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Biology 2nd Baccalaureate

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11.1.2. Spermatozoon

The male gamete

The spermatozoa are cells highly specialized that have decreased in size by eliminating much of the cytoplasm. They are much smaller than eggs and are highly mobile. The sperm are intended to travel to fertilize the female eggThree parts are distinguished in the sperm:

  • Tail. Formed by a flagellum with a protein structure that, when moving, allows the sperm to move.
  • Neck. It contains numerous mitochondria that provide it with the energy to move.
  • Head. It contains the nucleus and the acrosome.
    • The nucleus, with 23 chromosomes, has half the genetic makeup of the rest of the body's cells.
    • The acrosome is a vesicle that contains enzymes that serve to break and cross the protective sheaths of the ovum.

Espermatozoide. Gameto masculino

By Simplified spermatozoon diagram.svg: Mariana Ruizderivative work:Miguelferig [CC0], via Wikimedia Commons

Humor: Homer Simpson sperm.

What path do the sperm follow?

The sperm are formed within the testes and travel to the epididymisWhen they are already mature they pass into the vas deferens. There the fluids produced by the seminal vesicles and the prostate are added to form semenThe spermatozoa constitute only 10% of the sperm, the rest is seminal fluidprostate and other secretions. From the vas deferens it will pass to the urethra and finally to the exterior.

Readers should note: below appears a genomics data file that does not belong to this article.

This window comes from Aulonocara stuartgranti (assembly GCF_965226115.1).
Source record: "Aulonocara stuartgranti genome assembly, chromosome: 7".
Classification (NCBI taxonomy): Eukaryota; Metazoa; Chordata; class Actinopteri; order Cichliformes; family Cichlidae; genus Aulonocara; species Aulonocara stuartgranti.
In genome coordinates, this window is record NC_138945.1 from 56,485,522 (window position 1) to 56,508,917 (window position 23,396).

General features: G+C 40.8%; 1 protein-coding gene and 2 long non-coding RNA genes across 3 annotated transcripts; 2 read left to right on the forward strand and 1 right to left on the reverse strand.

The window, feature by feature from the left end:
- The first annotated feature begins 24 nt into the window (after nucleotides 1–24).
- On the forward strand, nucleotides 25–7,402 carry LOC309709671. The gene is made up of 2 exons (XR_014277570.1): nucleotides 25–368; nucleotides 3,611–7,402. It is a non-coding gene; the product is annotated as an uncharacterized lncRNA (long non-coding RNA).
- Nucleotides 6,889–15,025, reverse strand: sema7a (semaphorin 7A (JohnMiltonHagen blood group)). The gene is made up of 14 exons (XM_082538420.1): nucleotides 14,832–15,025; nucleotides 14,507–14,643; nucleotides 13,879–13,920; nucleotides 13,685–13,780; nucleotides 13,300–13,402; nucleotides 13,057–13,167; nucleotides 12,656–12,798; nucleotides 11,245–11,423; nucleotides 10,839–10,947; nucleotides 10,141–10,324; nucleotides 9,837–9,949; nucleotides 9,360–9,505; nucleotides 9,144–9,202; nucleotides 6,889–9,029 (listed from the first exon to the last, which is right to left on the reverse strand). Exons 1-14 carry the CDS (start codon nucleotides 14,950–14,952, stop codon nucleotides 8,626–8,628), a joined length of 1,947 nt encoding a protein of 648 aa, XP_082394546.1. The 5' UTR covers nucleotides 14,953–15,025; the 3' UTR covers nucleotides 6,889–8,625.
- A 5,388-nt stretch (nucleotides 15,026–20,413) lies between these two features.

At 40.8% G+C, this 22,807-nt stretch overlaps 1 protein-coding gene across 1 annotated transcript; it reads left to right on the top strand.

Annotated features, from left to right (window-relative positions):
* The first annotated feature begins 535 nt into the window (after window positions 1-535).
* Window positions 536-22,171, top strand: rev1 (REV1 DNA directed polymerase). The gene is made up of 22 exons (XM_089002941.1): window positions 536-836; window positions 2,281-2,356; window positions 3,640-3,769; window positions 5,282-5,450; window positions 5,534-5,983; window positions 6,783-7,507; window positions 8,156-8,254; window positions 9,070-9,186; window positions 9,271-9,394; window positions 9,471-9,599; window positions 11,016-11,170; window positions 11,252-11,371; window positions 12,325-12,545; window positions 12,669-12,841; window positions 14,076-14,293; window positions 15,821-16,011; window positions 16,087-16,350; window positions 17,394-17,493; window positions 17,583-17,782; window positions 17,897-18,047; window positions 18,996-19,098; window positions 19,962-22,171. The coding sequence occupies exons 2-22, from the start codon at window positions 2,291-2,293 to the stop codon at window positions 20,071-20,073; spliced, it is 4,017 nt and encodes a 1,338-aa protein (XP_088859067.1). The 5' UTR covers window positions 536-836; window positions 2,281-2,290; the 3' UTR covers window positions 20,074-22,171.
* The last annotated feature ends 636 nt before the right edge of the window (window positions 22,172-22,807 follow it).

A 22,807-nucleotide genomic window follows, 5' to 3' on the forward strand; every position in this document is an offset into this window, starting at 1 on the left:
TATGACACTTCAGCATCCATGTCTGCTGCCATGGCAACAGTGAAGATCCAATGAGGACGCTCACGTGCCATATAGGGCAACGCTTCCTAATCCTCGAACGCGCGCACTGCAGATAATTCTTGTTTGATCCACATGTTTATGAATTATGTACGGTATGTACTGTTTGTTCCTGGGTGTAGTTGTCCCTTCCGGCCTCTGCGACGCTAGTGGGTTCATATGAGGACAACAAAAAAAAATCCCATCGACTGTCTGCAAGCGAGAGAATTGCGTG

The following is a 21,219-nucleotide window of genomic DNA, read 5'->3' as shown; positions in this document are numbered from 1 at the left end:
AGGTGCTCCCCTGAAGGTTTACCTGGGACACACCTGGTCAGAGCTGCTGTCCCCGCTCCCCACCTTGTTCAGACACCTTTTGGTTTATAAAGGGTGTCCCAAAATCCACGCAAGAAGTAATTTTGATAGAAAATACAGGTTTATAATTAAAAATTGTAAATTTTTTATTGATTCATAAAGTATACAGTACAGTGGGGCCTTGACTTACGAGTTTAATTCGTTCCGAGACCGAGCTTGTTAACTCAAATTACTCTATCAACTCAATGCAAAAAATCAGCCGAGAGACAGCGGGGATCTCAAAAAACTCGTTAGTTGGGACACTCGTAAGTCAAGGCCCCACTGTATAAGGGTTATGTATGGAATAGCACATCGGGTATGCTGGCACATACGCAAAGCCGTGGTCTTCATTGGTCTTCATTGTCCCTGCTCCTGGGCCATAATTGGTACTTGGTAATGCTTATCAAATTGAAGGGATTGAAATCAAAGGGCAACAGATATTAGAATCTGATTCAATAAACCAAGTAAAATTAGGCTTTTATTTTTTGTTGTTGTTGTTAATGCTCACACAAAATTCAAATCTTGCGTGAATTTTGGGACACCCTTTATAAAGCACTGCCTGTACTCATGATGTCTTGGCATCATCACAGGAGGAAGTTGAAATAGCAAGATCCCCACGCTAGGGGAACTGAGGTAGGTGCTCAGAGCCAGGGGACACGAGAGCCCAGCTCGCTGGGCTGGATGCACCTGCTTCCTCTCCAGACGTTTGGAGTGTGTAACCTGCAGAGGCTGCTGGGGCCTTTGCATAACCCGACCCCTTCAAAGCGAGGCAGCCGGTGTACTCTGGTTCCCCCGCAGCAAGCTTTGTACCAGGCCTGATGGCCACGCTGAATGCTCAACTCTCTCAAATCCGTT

Activity: Parts of a sperm.

Nettie Stevens and the Matilda Effect

Nettie Stevens was the woman who discovered, studying the Tenebrio molitor beetle , that the somatic cells of females had 20 large chromosomes (10 pairs), and those of males, 19 large and one small (9 pairs of large chromosomes and 1 of chromosome one large and one small chromosome).

Stevens concluded that sperm cells containing a small (Y) chromosome determined male sex, and those with 10 large (X) chromosomes determined female sex.


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Biology and Geology teaching materials for Compulsory Secondary Education (ESO) and Baccalaureate students.